“A hungry man is more interested in four sandwiches than four freedoms.”
Maslow’s Hierarchy of Needs
A human need is something that is essential to survive and to survive in a decent, happy and fulfilling manner. Maslow’s hierarchy of needs is often represented as a pyramid, with the lowest or most fundamental needs at the bottom. He distinguished 5 types of needs:
- Physiological needs such as food, water and sleep
- Safety needs such as security of the body, health and property
- Social needs such as friendship, family, belonging and identity
- Esteem needs such as recognition, self-esteem, confidence, justice and respect
- Growth or self-actualization needs such as creativity, problem solving, art, beauty, personal fulfilment and freedom.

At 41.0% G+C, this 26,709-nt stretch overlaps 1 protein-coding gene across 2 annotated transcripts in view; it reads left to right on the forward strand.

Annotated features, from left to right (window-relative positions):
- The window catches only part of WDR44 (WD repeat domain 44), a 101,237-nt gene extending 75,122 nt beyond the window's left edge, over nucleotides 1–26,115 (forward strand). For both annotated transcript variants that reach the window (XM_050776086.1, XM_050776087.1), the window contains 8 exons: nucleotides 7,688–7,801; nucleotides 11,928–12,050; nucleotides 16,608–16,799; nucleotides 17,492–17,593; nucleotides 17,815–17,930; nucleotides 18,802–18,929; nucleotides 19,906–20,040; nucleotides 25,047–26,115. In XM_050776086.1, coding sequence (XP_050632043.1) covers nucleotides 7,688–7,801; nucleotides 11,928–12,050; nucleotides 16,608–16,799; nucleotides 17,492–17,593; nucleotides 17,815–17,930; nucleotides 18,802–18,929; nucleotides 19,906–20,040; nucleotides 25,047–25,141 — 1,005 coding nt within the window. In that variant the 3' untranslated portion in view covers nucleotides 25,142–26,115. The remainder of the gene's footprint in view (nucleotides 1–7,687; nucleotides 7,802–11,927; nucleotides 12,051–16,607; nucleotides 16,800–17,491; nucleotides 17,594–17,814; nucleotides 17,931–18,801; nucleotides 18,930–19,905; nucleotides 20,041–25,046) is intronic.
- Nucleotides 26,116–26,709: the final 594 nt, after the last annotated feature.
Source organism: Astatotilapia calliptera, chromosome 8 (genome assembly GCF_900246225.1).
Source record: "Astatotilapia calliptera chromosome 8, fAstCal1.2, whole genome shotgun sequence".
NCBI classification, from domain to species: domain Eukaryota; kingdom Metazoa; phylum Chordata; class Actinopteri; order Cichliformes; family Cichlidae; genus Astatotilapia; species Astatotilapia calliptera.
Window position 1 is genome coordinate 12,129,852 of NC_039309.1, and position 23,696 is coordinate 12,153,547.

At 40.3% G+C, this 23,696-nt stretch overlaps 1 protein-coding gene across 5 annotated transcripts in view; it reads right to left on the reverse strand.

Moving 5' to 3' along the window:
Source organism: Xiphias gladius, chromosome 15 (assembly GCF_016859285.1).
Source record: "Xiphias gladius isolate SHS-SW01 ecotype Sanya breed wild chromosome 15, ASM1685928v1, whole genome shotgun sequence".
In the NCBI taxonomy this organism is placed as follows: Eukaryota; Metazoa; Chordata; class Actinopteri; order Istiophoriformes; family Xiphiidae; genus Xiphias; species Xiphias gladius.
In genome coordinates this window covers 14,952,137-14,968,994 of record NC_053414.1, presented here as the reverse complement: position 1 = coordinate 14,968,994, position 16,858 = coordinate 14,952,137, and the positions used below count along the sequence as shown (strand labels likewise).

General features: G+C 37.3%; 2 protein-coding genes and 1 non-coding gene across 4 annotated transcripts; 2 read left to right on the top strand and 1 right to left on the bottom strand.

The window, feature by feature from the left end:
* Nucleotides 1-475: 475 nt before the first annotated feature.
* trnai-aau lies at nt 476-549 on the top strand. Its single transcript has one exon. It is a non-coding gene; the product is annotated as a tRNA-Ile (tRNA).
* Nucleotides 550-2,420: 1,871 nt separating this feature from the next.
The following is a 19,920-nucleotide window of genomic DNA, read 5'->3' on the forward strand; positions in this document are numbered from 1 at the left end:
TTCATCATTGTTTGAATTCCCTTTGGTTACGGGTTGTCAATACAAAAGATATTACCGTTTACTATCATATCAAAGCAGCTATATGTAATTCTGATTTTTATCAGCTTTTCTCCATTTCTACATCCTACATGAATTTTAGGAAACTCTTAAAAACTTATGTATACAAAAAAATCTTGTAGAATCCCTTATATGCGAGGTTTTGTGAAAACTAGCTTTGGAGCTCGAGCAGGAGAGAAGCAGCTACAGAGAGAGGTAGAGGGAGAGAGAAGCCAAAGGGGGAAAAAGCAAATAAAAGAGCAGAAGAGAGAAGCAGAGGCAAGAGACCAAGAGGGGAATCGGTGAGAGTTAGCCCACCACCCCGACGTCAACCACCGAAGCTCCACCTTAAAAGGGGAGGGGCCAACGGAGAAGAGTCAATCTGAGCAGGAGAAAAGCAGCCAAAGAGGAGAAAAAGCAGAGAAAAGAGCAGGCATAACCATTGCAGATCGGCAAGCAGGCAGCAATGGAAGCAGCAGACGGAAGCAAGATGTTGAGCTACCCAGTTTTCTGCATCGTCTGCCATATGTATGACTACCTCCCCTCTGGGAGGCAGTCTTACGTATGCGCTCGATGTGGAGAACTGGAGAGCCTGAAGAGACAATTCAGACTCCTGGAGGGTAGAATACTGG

The assumption of the hierarchy is that the lower needs have to be met first, and are preconditions for the realization of the higher needs, although a temporary insufficiency in the lower levels will not undo the aspirations of the higher levels. For example, a surgeon who normally has no problem satisfying his or her physiological or safety needs, and instead focuses on recognition, may be forced to concentrate temporally on his or her health without sacrificing the overriding importance of recognition.
Conversely, someone who normally has problems satisfying lower level needs, will not find the resources necessary to focus on higher level needs.